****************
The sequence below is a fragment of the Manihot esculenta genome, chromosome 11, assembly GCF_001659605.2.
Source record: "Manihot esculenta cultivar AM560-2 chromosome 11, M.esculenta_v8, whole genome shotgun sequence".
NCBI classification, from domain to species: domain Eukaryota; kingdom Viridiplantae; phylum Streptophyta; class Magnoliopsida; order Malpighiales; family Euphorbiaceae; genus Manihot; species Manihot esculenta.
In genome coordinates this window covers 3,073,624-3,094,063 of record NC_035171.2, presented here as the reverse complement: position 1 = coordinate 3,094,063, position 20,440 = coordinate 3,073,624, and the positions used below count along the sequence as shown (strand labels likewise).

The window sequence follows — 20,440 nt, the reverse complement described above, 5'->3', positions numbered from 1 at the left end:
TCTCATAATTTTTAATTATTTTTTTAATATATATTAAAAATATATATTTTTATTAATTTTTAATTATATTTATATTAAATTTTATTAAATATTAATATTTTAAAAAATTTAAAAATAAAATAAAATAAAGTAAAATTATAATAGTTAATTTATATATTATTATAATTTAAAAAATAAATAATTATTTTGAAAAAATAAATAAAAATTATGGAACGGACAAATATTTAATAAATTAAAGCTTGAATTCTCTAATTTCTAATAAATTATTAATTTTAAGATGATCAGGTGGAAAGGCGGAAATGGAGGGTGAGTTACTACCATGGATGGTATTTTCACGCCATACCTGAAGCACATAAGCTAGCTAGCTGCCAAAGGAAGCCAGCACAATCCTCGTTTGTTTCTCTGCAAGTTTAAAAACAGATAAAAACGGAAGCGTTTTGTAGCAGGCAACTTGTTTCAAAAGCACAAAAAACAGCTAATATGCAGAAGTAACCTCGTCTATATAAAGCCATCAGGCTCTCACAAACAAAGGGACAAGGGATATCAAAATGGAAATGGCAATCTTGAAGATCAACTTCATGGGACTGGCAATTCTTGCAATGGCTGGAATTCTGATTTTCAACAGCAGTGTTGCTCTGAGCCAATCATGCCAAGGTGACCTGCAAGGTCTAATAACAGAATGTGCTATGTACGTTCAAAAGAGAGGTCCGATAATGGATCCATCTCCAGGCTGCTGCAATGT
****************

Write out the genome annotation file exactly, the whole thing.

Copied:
The sequence below is a fragment of the Manihot esculenta genome, chromosome 11, assembly GCF_001659605.2.
Source record: "Manihot esculenta cultivar AM560-2 chromosome 11, M.esculenta_v8, whole genome shotgun sequence".
NCBI classification, from domain to species: domain Eukaryota; kingdom Viridiplantae; phylum Streptophyta; class Magnoliopsida; order Malpighiales; family Euphorbiaceae; genus Manihot; species Manihot esculenta.
In genome coordinates this window covers 3,073,624-3,094,063 of record NC_035171.2, presented here as the reverse complement: position 1 = coordinate 3,094,063, position 20,440 = coordinate 3,073,624, and the positions used below count along the sequence as shown (strand labels likewise).

The window sequence follows — 20,440 nt, the reverse complement described above, 5'->3', positions numbered from 1 at the left end:
TCTCATAATTTTTAATTATTTTTTTAATATATATTAAAAATATATATTTTTATTAATTTTTAATTATATTTATATTAAATTTTATTAAATATTAATATTTTAAAAAATTTAAAAATAAAATAAAATAAAGTAAAATTATAATAGTTAATTTATATATTATTATAATTTAAAAAATAAATAATTATTTTGAAAAAATAAATAAAAATTATGGAACGGACAAATATTTAATAAATTAAAGCTTGAATTCTCTAATTTCTAATAAATTATTAATTTTAAGATGATCAGGTGGAAAGGCGGAAATGGAGGGTGAGTTACTACCATGGATGGTATTTTCACGCCATACCTGAAGCACATAAGCTAGCTAGCTGCCAAAGGAAGCCAGCACAATCCTCGTTTGTTTCTCTGCAAGTTTAAAAACAGATAAAAACGGAAGCGTTTTGTAGCAGGCAACTTGTTTCAAAAGCACAAAAAACAGCTAATATGCAGAAGTAACCTCGTCTATATAAAGCCATCAGGCTCTCACAAACAAAGGGACAAGGGATATCAAAATGGAAATGGCAATCTTGAAGATCAACTTCATGGGACTGGCAATTCTTGCAATGGCTGGAATTCTGATTTTCAACAGCAGTGTTGCTCTGAGCCAATCATGCCAAGGTGACCTGCAAGGTCTAATAACAGAATGTGCTATGTACGTTCAAAAGAGAGGTCCGATAATGGATCCATCTCCAGGCTGCTGCAATGT